Sales Strategies For Senior Salespeople
C-Level Sales Strategy
Advanced Sales Call Strategy
News and Press Coverage
About Steve W. Martin
Reviews and Purchase Books
Partners

www.SteveWMartin.com

CLICK HERE FOR PRICING AND TERMS
 

Click Here for Latest Sales Research & Articles

www.stevewmartin.com

Top Five Sales Kickoff Meeting Mistakes

Every vice president of sales knows the most important meeting of the year is the annual sales kickoff. It’s usually the only time during the entire fiscal year where the worldwide sales team gets together. Therefore, the success of this meeting is critical.

Perhaps the best way to measure the sales kickoff’s success is whether or not the salespeople leave better educated about their products, enlightened about their company’s future direction, and most importantly, energized to attack and conquer the new year’s sales quota. With these three goals in mind, here’s the “Top Five Sales Kickoff Meeting Mistakes” based upon my participation in more than one hundred sales kickoffs.

#1 It’s Too Long!
Studies have shown that the average person will hear only seven and a half minutes of a one-hour presentation and remember only half of the words he or she hears. Here’s another startling fact based upon a massive study completed by the US Air Force. Within 72 hours of a meeting, attendees forget 95% of what they hear. You should keep these studies in mind if you are planning a three, four, or five day sales meeting (because you are going beyond the point of diminishing returns).

#2 Not Enough Individual Recognition
No one has ever been fired for saying too many compliments or handing out too much recognition. Awards are extremely important to salespeople. As a vice president of sales, I experienced more motivation and a harder work ethic from my sales team by handing out a $45 trophy than would be achieved by increasing the compensation plan by one hundred times that amount. Salespeople enjoy the acclaim and the public identification as a role model within their group. Therefore, compliments to individual salespeople should be given out continuously throughout the sales kickoff and awards should always be done in full view of the entire organization.

#3 Too Many Presenters
More is not always better. I once attended a sales kickoff where there were thirty-four different presenters over the course of a two day meeting. It seemed every departmental manager within the company wanted their fifteen minutes at the podium, regardless if they had anything significant to say. By the end of the kickoff, the audience was completely anesthetized to the president’s closing comments and call to action.

#4 Not Enough Humor
A recent study found that hypertensive men who drink moderately and have one to two drinks a day had a 44 percent lower risk of dying from a heart attack than nondrinkers with high blood pressure. Of course, salespeople have known this for years… Sales is a stressful, high stakes profession. Humor helps release pent-up tensions and reminds us not to take ourselves too seriously.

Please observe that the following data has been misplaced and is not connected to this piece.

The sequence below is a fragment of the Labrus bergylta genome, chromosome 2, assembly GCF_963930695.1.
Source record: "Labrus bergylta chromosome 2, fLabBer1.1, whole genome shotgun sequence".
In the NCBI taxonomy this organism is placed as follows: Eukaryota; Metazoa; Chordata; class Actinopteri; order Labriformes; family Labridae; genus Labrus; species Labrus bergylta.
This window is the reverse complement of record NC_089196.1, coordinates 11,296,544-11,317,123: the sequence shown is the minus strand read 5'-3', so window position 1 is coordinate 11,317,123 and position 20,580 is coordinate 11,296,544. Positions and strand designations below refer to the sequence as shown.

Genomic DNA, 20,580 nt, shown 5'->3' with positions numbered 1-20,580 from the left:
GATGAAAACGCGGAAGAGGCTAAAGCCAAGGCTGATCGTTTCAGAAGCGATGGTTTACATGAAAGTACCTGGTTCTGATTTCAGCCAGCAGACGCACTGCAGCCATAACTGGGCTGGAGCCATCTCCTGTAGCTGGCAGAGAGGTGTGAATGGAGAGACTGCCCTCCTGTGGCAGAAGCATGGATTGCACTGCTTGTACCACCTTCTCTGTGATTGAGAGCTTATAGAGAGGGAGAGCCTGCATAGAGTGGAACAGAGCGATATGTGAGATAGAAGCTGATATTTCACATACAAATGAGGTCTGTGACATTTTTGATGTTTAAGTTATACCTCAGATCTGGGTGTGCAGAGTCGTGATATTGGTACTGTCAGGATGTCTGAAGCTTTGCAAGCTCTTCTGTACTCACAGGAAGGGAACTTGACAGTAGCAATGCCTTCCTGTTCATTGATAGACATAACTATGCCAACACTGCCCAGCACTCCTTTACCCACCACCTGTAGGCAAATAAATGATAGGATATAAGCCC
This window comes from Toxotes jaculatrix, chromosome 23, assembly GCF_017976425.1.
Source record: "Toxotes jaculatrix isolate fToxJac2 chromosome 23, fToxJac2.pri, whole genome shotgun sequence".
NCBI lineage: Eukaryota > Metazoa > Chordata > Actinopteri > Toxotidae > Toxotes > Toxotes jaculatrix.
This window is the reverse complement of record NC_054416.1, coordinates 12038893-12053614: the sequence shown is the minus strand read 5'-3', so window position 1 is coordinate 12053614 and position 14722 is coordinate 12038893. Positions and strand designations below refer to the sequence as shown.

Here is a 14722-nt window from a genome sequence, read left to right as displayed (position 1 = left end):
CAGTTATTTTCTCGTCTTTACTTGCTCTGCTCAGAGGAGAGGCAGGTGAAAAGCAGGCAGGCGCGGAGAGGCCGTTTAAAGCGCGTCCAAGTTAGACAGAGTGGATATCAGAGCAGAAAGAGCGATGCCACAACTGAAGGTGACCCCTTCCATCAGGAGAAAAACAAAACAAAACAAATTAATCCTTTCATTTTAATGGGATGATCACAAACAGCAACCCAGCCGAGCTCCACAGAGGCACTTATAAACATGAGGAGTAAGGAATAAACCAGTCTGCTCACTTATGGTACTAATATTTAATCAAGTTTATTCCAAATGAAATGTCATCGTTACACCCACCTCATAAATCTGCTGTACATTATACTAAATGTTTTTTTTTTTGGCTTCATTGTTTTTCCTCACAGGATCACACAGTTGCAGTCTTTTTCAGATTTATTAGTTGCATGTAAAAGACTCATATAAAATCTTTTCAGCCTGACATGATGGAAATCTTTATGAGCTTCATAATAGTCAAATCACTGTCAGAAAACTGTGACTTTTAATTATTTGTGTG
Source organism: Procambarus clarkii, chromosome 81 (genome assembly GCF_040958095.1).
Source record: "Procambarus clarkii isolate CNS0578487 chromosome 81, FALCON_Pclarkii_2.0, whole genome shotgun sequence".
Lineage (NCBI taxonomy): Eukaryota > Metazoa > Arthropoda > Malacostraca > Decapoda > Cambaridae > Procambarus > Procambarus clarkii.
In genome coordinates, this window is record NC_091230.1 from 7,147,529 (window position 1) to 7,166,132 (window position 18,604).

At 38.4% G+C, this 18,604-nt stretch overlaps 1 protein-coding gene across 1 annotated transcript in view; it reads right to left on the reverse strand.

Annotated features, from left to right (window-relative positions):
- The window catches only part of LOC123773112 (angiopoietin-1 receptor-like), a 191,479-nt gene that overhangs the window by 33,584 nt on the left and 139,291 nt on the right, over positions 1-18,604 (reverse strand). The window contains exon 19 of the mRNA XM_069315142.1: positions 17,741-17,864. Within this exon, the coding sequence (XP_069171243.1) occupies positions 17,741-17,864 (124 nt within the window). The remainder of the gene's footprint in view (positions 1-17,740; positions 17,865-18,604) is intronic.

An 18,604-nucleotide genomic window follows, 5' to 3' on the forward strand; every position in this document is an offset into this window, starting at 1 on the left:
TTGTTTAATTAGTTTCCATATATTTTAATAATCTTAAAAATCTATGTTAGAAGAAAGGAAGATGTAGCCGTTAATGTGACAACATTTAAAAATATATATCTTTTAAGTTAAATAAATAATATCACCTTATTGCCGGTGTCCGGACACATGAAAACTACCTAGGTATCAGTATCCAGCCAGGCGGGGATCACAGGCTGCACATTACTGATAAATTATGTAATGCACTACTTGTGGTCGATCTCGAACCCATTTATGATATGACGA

One of the most impressive (and funniest) things I have ever seen at a sales kickoff was a competition between the various sales regions to create a marketing video for a soon-to-be released product. The movies were incredibly creative, totally hilarious, and so well done you would have thought they were made by Hollywood professionals. As the movies were shown, the entire sales organization bonded together through laughter. While you don’t have to stage elaborate competitions, you shouldn’t forget to insert some laughs into your agenda.

#5 Too Much “One Way” Communication
An old adage about military style communication says, “Tell it to them once, tell it to them twice, and then tell it to them again.” Unfortunately, too many sales kickoffs subscribe to this philosophy and forget to involve their salespeople in any aspect of the presentations. I strongly recommend every sales kickoff include panels where top salespeople are interviewed about their major wins and losses. At the very least, key salespeople should be asked to present summary overviews of their most important wins.

Closing Thoughts
What is your company’s greatest asset? Is it its patents, products, or brand name? Technologies will come and go as new products are continually introduced into the market. I doubt you own any record albums, a typewriter, or a Ford Pinto. And while we tend to think of a company’s brand as unique, it is only as valuable as the integrity of its people. Enron, Worldcom, and Tyco were once very respected company names.

In reality, every company’s most important assets are its customers and it is salespeople who are tasked with the vital responsibility of recruiting and keeping them. In this regards, salespeople have the most important job in the company and it’s incumbent that the annual sales kickoff be a resounding success—educating, enlightening, and energizing the team!

Steve W. Martin Video Clips

Steve W. Martin Keynotes
What is Sales Linguistics
Why Salespeople Lose
Selling Power Magazine Interview:
How to Become a Heavy Hiter
Selling Power Magazine Interview:
Sales Warfare Strategies
Forbes Video Interview: Language, Rapport, and Customer Relationships